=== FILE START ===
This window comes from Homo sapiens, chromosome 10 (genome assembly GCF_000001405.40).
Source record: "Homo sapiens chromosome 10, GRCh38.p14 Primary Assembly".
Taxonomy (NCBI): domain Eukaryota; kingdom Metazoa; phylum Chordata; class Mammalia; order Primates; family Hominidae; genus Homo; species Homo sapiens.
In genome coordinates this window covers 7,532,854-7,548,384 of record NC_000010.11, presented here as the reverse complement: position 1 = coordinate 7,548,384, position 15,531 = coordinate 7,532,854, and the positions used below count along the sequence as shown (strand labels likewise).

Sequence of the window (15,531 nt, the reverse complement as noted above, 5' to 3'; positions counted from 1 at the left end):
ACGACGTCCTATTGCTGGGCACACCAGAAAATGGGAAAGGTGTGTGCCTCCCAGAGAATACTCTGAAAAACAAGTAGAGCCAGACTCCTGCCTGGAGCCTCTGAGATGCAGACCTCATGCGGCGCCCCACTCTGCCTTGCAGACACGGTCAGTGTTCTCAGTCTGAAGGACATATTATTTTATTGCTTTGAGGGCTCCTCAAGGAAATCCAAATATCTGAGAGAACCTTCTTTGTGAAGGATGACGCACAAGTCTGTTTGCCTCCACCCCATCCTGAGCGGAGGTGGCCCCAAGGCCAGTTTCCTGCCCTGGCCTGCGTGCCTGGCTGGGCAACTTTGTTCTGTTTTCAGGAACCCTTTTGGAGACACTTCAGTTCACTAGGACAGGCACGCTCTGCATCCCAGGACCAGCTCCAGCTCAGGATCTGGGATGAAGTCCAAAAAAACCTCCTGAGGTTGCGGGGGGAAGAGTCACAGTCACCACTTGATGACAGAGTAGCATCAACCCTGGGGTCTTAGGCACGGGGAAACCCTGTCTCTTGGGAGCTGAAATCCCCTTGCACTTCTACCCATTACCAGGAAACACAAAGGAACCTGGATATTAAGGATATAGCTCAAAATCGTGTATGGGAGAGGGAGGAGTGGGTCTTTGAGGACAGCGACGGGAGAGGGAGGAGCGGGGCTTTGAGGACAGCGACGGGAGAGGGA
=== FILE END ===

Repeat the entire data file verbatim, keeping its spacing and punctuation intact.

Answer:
This window comes from Homo sapiens, chromosome 10 (genome assembly GCF_000001405.40).
Source record: "Homo sapiens chromosome 10, GRCh38.p14 Primary Assembly".
Taxonomy (NCBI): domain Eukaryota; kingdom Metazoa; phylum Chordata; class Mammalia; order Primates; family Hominidae; genus Homo; species Homo sapiens.
In genome coordinates this window covers 7,532,854-7,548,384 of record NC_000010.11, presented here as the reverse complement: position 1 = coordinate 7,548,384, position 15,531 = coordinate 7,532,854, and the positions used below count along the sequence as shown (strand labels likewise).

Sequence of the window (15,531 nt, the reverse complement as noted above, 5' to 3'; positions counted from 1 at the left end):
ACGACGTCCTATTGCTGGGCACACCAGAAAATGGGAAAGGTGTGTGCCTCCCAGAGAATACTCTGAAAAACAAGTAGAGCCAGACTCCTGCCTGGAGCCTCTGAGATGCAGACCTCATGCGGCGCCCCACTCTGCCTTGCAGACACGGTCAGTGTTCTCAGTCTGAAGGACATATTATTTTATTGCTTTGAGGGCTCCTCAAGGAAATCCAAATATCTGAGAGAACCTTCTTTGTGAAGGATGACGCACAAGTCTGTTTGCCTCCACCCCATCCTGAGCGGAGGTGGCCCCAAGGCCAGTTTCCTGCCCTGGCCTGCGTGCCTGGCTGGGCAACTTTGTTCTGTTTTCAGGAACCCTTTTGGAGACACTTCAGTTCACTAGGACAGGCACGCTCTGCATCCCAGGACCAGCTCCAGCTCAGGATCTGGGATGAAGTCCAAAAAAACCTCCTGAGGTTGCGGGGGGAAGAGTCACAGTCACCACTTGATGACAGAGTAGCATCAACCCTGGGGTCTTAGGCACGGGGAAACCCTGTCTCTTGGGAGCTGAAATCCCCTTGCACTTCTACCCATTACCAGGAAACACAAAGGAACCTGGATATTAAGGATATAGCTCAAAATCGTGTATGGGAGAGGGAGGAGTGGGTCTTTGAGGACAGCGACGGGAGAGGGAGGAGCGGGGCTTTGAGGACAGCGACGGGAGAGGGA